Toronto alt-R&B musician Rhye‘s newest album, Home, takes the ambient trends of today’s most popular acts like Joji and blends them together with the stylings of ’70s funk and disco, a la young Michael Jackson. Songwriter Mike Milosh leans hard into the sound, with an array of funky bass lines and Roland TR-808 effects, alongside the muffled audio quality to emphasize it. Over the course of 13 songs, Rhye explores themes of “home,” which aren’t just about finding four walls and a roof, but love, companionship and purpose.
The album’s opening and closing tracks consist of a female choir, delivering a tremolo-laden angelic vocalizations; all oohs and aahs with no consonants in the mix. That stands apart from the lust and longing of the songs sandwiched between them. Desire and love is holy, the usage seems to imply.
“Come in Closer” opens with light organ staccato notes riding atop a waving bass line, as snares snap in harmony with backing 808s. The track gradually introduces some clapping and snapping as strings gracefully close out the number—only to start “Beautiful” with fluttering violin playing (the beginning of “Flight of the Valkyries” comes to mind).
Just as soon as the strings start, they stop, dropping into a thick bass line and snare-kick combo, creating quite the funky groove. The backing ambient tones paired with the plunking of something akin to a wood block carry the listener through what feels like a long, cold and damp cave.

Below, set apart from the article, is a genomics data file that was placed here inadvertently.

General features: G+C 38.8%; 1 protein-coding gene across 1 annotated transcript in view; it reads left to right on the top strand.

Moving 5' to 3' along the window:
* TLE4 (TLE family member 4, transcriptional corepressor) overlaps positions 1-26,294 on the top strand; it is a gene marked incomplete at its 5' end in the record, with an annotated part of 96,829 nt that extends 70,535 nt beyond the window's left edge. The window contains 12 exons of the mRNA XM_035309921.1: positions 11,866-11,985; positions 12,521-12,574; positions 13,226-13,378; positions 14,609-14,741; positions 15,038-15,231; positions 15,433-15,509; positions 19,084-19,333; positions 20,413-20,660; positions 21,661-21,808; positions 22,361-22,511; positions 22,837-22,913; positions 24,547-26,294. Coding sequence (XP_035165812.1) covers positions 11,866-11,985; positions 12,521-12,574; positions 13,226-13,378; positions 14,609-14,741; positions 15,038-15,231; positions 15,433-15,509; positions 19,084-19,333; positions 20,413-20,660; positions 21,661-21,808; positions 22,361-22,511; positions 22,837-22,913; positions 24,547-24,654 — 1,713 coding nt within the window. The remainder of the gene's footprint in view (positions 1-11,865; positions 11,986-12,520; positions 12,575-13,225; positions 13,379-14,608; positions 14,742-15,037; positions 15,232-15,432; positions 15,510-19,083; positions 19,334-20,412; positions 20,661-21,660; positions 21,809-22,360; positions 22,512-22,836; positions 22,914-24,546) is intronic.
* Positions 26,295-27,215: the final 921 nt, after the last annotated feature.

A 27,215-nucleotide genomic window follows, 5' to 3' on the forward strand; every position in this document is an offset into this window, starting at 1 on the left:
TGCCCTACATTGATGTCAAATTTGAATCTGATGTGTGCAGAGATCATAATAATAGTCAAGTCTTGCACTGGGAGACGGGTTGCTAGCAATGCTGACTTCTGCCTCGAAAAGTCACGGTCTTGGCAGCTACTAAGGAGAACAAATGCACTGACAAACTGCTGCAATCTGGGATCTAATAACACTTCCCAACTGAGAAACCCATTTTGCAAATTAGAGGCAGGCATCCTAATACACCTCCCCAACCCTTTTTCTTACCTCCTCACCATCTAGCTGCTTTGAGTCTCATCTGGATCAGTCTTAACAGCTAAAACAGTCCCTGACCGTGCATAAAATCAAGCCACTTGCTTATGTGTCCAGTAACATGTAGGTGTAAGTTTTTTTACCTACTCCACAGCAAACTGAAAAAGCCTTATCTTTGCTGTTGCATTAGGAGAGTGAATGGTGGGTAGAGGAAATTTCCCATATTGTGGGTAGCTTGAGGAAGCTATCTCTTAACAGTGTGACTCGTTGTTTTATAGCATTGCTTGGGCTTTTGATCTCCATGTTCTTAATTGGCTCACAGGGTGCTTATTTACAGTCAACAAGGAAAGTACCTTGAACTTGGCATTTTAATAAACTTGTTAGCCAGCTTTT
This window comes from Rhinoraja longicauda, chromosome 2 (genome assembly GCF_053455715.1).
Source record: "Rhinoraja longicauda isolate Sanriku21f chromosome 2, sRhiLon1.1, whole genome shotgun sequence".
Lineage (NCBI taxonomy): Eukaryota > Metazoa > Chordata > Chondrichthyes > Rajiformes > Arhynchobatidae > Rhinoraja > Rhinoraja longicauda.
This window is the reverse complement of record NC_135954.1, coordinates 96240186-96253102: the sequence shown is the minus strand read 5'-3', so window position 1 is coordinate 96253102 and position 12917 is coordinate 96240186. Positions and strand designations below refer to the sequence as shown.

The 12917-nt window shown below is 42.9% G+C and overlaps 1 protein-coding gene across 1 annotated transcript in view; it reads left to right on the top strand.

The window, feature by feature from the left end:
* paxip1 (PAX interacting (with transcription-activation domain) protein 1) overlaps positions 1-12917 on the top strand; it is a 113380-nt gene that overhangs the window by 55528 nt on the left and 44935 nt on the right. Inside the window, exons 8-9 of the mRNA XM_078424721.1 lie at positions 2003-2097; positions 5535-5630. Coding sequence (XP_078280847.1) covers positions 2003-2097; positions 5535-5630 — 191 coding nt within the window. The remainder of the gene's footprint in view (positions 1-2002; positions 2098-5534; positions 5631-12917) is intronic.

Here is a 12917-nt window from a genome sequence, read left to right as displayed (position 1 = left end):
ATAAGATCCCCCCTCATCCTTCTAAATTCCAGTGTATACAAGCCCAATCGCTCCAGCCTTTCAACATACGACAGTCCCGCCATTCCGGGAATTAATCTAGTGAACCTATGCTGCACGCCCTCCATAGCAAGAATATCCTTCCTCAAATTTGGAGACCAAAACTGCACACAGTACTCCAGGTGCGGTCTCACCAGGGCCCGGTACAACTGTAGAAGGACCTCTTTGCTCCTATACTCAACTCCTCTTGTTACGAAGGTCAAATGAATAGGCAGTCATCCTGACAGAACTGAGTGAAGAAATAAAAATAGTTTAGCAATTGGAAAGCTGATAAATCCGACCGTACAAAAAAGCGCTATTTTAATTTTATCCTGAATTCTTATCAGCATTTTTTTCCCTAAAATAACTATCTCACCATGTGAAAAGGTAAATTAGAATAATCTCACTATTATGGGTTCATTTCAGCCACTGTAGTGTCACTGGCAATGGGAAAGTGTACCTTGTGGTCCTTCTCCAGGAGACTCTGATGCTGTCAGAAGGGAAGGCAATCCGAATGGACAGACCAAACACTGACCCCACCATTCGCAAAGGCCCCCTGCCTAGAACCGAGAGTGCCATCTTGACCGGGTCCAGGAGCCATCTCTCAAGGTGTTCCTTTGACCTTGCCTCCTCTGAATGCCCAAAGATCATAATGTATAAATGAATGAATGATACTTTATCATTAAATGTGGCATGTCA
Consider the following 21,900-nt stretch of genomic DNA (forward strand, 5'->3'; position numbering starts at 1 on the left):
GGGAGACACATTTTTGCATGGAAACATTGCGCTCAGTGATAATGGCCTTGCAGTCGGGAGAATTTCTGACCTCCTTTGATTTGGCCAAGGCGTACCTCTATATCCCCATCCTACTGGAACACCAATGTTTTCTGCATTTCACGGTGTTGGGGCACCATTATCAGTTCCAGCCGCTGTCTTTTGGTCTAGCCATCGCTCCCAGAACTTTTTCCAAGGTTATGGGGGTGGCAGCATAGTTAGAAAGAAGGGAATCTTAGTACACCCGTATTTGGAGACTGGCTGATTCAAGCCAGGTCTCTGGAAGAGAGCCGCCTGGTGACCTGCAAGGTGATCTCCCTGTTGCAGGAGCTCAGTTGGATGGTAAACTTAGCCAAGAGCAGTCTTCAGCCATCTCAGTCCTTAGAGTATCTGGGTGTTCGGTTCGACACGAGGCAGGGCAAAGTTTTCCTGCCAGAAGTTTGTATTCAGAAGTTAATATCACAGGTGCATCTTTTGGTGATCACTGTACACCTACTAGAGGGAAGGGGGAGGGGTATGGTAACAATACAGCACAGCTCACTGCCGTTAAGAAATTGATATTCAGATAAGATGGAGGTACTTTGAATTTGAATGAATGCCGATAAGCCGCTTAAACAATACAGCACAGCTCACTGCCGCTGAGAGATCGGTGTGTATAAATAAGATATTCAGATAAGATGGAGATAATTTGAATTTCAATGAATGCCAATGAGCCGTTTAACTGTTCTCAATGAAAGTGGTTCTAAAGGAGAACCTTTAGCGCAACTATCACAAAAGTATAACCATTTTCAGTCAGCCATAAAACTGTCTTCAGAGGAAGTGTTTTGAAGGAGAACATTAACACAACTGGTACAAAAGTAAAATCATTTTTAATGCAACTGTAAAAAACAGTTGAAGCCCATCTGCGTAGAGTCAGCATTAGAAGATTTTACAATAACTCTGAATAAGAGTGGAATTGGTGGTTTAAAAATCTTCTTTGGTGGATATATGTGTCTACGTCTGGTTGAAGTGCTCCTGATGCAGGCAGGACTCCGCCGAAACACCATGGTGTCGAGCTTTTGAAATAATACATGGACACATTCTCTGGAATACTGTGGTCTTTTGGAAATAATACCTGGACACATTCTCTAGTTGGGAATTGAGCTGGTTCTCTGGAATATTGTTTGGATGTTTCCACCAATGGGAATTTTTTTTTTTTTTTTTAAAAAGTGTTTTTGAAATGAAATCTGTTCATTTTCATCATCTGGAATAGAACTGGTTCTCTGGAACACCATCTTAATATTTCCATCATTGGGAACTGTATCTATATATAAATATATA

“Need a Lover” strips things down to a simple acoustic guitar ballad with some light piano flourishes. Mike Milosh’s vocal performance hits a higher register with the tenderness and subdued nature one could expect to find on a Perfume Genius album. The next song, “Helpless,” brings back the organ with a deep, soulful melody and backing synth and bass to boot.
Around this point, the album begins to stagnate. Many of the melodies and tempos are somewhat indistinguishable. “Sweetest Revenge” plays like a sonic reduction of prior cut “Safeword,” for example. These weaker moments on the album can really drag on, making it difficult for listeners to stay engaged in the material. Fortunately, “Black Rain,” which comes in just past the halfway point, stands out as a funky, Michael-Jackson-inspired track. The simplicity of snare, bass and synth feels tighter in its focus and begs for you to get on down with your bad self. Similarly, “Fire” consists of only piano, drum machine, methodic bass and strings that swim just below the surface of the mix, breaching the surface occasionally.
Preceding “Outro,” “Holy” ruminates on something that might keep two lovers apart: the past. “And don’t you tell me that you’re running from yourself,” sings Rhye, an attempt to reconcile some indiscretion by a lover over a jazzy electronic groove.
Home doesn’t overflow with creative fireworks, but much like its namesake, it’s cozy and familiar. What you hear is what you get.
Follow editor Tim Hoffman at Twitter.com/hipsterp0tamus.